Elmira Independent Editorial
It is extremely rare to find Woolwich Township council chambers filled on a meeting night.
When it is, it invariably has to do with something people don’t want — be it a biofuel plant or gravel pit, or even a new subdivision or unwanted extension of a street.
But, for the day-to-day governing of this municipality, there is little input from the electorate — at least, at council meetings.
Sure, there is plenty of criticism leveled at council at coffee shops and grocery stores, in the quiet of homes, or, rarely, in a letter to the editor.
But the criticism almost always comes after a decision has already been made, when it is quite likely too late to see a reversal.
In the coming weeks, however, township residents will soon have a chance to provide valuable input on the biggest decisions councillors will make in the next year.
We are talking about the municipal budget.
Millions of dollars are spent each and every year on a variety of projects, from new and improved roads to playground upgrades, to municipal buildings such as the Woolwich Memorial Centre.
Annually, councillors are expected to decide which items really need to get done this year, and which can wait — and just how much of a tax increase is reasonable and fair, given the needs.
These decisions can be fairly complex.
For instance, the township is, just like most of the municipalities in the province, facing an infrastructure deficit. This means our infrastructure is failing more quickly than we can afford to replace it. In the short-term, aging infrastructure can be ignored or postponed. In the long-term, this is definitely an issue the municipality needs to deal with.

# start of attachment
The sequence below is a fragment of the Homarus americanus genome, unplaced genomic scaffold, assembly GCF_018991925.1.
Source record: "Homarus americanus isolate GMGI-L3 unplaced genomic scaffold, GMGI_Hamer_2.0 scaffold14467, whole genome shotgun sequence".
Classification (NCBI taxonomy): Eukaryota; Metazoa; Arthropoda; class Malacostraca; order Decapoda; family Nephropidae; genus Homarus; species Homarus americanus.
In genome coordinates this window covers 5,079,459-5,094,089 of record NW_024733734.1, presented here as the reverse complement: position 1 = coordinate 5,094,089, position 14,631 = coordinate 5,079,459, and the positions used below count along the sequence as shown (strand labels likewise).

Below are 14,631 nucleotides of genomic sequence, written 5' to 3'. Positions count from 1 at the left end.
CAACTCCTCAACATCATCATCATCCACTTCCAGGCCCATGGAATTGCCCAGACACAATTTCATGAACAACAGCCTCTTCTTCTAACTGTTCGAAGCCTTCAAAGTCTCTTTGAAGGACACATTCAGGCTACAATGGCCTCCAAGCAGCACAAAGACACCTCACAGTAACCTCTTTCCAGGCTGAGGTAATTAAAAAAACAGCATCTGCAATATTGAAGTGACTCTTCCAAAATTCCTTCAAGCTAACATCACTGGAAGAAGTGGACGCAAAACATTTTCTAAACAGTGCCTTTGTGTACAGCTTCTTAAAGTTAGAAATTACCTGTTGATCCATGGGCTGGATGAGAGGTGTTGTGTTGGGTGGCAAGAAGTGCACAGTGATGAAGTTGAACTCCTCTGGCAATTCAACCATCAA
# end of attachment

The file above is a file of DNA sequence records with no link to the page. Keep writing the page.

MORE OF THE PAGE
But there are others. Playground upgrades, repairs to notoriously bad stretches of road, and the long-term need for more soccer fields are all issues the township must face, as well as how, exactly, it will be able to afford the numerous Ontario Municipal Board challenges the municipality is facing.
All of these issues are, in some way, tied to the budget.
And while councillors try to weigh the pros and cons of each tradeoff, these are the types of decisions fare better when there is more input.
Woolwich Township is planning two pre-consultation meetings this fall, in advance of the township’s first official budget meeting on Oct. 30, where the parameters for this year’s budget will be set.
This is the time for the public to get involved, to let councillors know what is a priority — and what is not – for 2013.
It’s a great opportunity for everyone to have their say, to give councillors some direction for the coming year. It’s a chance to provide input before, not after, the passing of the 2013 budget, and feel that your voice has made a difference.
While the dates for the meetings have yet to be set, we encourage residents to keep them in mind, and take advantage of this rare opportunity to give input on how your money is spent.